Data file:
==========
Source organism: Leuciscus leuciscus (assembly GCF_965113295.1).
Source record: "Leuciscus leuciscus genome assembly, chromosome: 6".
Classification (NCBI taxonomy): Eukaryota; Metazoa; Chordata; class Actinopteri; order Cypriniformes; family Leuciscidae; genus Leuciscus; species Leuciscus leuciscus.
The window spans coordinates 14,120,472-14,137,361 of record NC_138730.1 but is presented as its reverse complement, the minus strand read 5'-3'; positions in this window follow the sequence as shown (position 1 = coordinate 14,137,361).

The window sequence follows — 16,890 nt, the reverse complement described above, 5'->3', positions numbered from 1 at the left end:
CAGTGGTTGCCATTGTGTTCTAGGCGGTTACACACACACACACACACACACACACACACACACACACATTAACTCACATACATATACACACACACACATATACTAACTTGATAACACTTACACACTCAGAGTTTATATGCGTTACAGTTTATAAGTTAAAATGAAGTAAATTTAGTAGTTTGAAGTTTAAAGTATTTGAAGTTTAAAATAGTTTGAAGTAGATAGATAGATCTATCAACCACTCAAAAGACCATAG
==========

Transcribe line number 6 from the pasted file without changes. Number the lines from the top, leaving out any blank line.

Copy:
CAGTGGTTGCCATTGTGTTCTAGGCGGTTACACACACACACACACACACACACACACACACACACACATTAACTCACATACATATACACACACACACATATACTAACTTGATAACACTTACACACTCAGAGTTTATATGCGTTACAGTTTATAAGTTAAAATGAAGTAAATTTAGTAGTTTGAAGTTTAAAGTATTTGAAGTTTAAAATAGTTTGAAGTAGATAGATAGATCTATCAACCACTCAAAAGACCATAG